And then, just as suddenly as they had started, the wind and rain stopped as soon as we came close to home. However, as we pulled into the local Seimiya Supermarket/Shopping Mall for a few errands, we were still being glared at by that freaky-looking sky:


It cleared up soon after we got home, but it has stayed eerily cold...and windy...clear up till now. Weird.

Was I supposed to pray or leave a sacrifice at that tumulus? Hmm...


  • Were I still in Japan, I would say that was a tumultuous ending to your tumulus trip. At which point if they understood me, my Japanese friends would usually say "samuiii"... Seriously I always thought that it was pretty cool to be able to come across things like that before they became overly commercialized or overrun with tourists.

    By Anonymous The Intrepid Adventurer, at 2:29 AM  

  • Neato!

    By Anonymous Anonymous, at 4:03 AM  

  • Very nice pictures... :)

    By Blogger Selba, at 12:18 PM  

  • Your son's non-chalant reaction is priceless.

    Weird weather followed you home huh. I am tempted to echo your daughter's remark; "What do you expect, you idiot? It's a giant grave!"

    But we all know it's just weather. It's supposed to appear weird, moody.

    By Blogger agus, at 2:21 PM  

  • ooohhh, i love the sky picture. i caught one similar to this one when we were in california. it had been raining and when it stopped, i got something that was very much the same. i think it's beautiful.

    re: the mound... what lies beneath? did they put all the belongings and such in these mounds long ago? why are they so large? the reason i ask is that bahrain has large burial mounds very similar to this, altho they're in the desert area so there's no grass... but lots of them have been looted w/ ppl looking for valuables.

    it's good to see that graves are respected and not plundered and such. at least the ppl there respect their dead.

    it was surprising to see such a thing across from what seemed like a busy road w/ houses and things. i guess construction can go up any place though, huh.

    By Blogger Um Naief, at 8:07 PM  

  • Wow! That's exciting. Great pics - I especially love the one of your son in the open area in front of the log steps looking non-chalant.

    By Blogger Pandabonium, at 8:19 PM  

  • "Grave memorial flowers for someone who died 1500 years ago?"

    Now that's a real memorial!

    Oh and your kids are just too cuteā€¦ sorry ;)

    By Blogger Swinebread, at 1:19 AM  

  • Did the CUMULUS chase you from tracing the TUMULUS through the HUMUS due to fear of the post-HUMOUS, said SNABULUS?

    If so, fabulous.

    By Blogger Don Snabulus, at 2:47 PM  

  • T.I.A.
    I agree with you. I only hope this park work (and similar work being carried out on tumuli[?] over in Itako, Inashiki, and Namegata) isn't evidence that the commercialization has begun.


    Glad you like them! (So why is my readership still declining?)

    Long time no see! The weirdest thing was how quickly the weather changed from warm, sunny, and mild to cold and stormy under a really freaky sky. To make matters worse, I had washed my car only the day before, and the rain deposited a nice layer of yellow, Mongolian sand all over it. I washed it again today, and...oh, no. Look at the sky...

    Um Naief
    I don't think there are any valuables in those old tumuli because I've never heard of any being plundered. At any rate, it's not easy to get into them because the entrance is usually deeply buried. As far as I know, very few have been examined inside by archaeologists, and they're not really sure exactly what's in them. On the other hand, some of the tombs dating from the later Asuka Period (mid 6th to early 8th centuries), which were made of stone, have been examined, and most of them have been long since been plundered.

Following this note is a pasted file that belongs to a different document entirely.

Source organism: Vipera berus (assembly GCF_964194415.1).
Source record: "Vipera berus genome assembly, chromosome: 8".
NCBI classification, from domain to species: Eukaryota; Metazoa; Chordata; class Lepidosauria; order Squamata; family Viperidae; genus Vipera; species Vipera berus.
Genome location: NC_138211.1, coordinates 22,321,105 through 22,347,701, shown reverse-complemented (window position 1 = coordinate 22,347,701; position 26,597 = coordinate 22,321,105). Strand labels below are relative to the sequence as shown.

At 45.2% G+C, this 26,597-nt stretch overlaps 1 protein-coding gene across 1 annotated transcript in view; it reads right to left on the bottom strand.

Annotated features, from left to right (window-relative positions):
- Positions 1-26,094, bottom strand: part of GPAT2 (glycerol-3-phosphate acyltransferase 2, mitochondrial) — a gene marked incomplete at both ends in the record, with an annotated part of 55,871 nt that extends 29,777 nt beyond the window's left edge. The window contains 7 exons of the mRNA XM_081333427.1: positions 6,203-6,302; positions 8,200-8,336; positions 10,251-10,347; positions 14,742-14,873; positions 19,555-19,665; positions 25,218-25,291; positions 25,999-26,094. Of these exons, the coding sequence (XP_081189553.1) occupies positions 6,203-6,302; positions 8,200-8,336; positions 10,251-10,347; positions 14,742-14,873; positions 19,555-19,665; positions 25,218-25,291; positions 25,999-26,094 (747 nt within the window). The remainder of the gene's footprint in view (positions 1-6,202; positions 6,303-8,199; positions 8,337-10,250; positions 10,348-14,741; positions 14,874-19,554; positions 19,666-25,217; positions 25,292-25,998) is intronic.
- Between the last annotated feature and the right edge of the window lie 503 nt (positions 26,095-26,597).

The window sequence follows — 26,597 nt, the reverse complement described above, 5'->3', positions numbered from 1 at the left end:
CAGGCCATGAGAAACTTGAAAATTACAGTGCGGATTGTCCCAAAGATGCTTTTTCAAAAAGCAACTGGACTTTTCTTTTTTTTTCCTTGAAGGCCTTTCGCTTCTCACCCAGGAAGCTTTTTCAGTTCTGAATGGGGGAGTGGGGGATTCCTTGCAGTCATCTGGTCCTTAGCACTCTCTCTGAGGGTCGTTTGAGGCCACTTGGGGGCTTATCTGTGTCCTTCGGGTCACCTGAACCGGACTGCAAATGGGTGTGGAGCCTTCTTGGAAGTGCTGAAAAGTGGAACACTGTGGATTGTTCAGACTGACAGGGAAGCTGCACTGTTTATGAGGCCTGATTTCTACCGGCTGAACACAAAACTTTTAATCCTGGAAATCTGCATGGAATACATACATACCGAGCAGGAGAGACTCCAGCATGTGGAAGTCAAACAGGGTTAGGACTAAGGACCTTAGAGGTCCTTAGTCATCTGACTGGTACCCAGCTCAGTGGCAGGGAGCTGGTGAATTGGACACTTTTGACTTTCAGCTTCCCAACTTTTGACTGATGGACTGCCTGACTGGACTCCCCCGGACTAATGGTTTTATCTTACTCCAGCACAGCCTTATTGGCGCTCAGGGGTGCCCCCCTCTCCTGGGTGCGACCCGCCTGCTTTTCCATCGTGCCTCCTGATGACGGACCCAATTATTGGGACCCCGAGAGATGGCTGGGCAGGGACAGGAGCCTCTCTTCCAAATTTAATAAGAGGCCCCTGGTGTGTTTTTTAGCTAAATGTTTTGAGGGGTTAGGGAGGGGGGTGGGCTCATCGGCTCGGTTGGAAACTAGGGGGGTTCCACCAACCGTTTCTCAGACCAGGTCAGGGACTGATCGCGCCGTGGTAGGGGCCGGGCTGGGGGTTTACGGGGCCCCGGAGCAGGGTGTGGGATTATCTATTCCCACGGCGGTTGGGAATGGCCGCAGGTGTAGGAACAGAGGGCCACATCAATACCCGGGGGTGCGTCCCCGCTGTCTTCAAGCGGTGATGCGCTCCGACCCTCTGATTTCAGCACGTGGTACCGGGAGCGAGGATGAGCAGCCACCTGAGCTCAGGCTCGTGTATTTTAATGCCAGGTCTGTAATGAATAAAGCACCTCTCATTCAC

In Japan you find a lot of old and even ancient things in and among the newer constructions. There are actually several small tumuli scattered all over the greater Kashima area (especially across the lake in Itako), and most of them are in residential areas. They just look like little humps surrounded by fences.

    Yes, it was definitely a classic mini-moody moment! I'm glad I had my camera on hand at the time.

    I've found that many if not most if not all ancient relics receive considerable attention, such as flowers from well-wishers. It all goes back to both the Shinto belief in the reincarnation of noble souls and the Buddhist belief in the reincarnation of all souls. According to the old tradition, an honored ancestor like a clan chieftain is bound to be living among us again.

    Give us a breakus.

    By Blogger The Moody Minstrel, at 5:45 PM  

  • That sounds very interesting, kind of like visiting a neglected native burial mound here.... (with the attendant spookiness of "stick indians" or spirits, which can lead unwary forest visitors astray...)

    Although there is a slight prohibition against walking right on graves during our annual Memorial Day grave decorating event, mostly it's seen as superstitious and not really a concern.

    In fact, my daughter did what I did when I was her age at Mt. Calvary Cemetary - (it's at near the top of the West Hills, and has great views of the entire Portland area...) - She rolled down the green sloping hills!

    Maybe Snabby will make a post, as he took some pictures of the trip w/his phone.

    By Blogger ladybug, at 12:18 AM  

  • Wow, those mounds are like geographical features. I was expected a few defined bumps in the earth, rather like the smaller Saxon barrows dotted about the English countryside.

    By Blogger Olivia, at 10:38 PM  

  • Declining? But as I'm awared the comments are increasing :)

    By Blogger Selba, at 5:20 PM  

  • BTW, trees that lose their leaves are "deciduous", decidedly so...

    By Blogger Olivia, at 9:39 PM  

  • Ladybug
    I think all cultures give graves a special kind of respect...with the obvious exception of tomb robbers.

    Check out the wikipedia link about Japanese burial mounds from the Kofun Era. Some of them are huge. It's actually kind of scary. I once visited the site of the city of Asuka, Japan's first imperial capital (6th to early 8th centuries). Basically, you stand on a wide, flat area, and almost every hill you see around you is an ancient burial mound.

    Last October I was averaging more than 50 hits a day. Now I'm averaging only about 18-20. I think it depends on the topic. In October I was doing those "Moody's Believe It or Not" posts, and a lot of hits were coming from Central and South America.

    M'lady, I reserve the write to right in the klassique styl, i.e. it's concidered proper and even fashionibel to invente your own spelings for wordes. Therefore, I'll disside how to right deciduous!

    By Blogger The Moody Minstrel, at 11:43 PM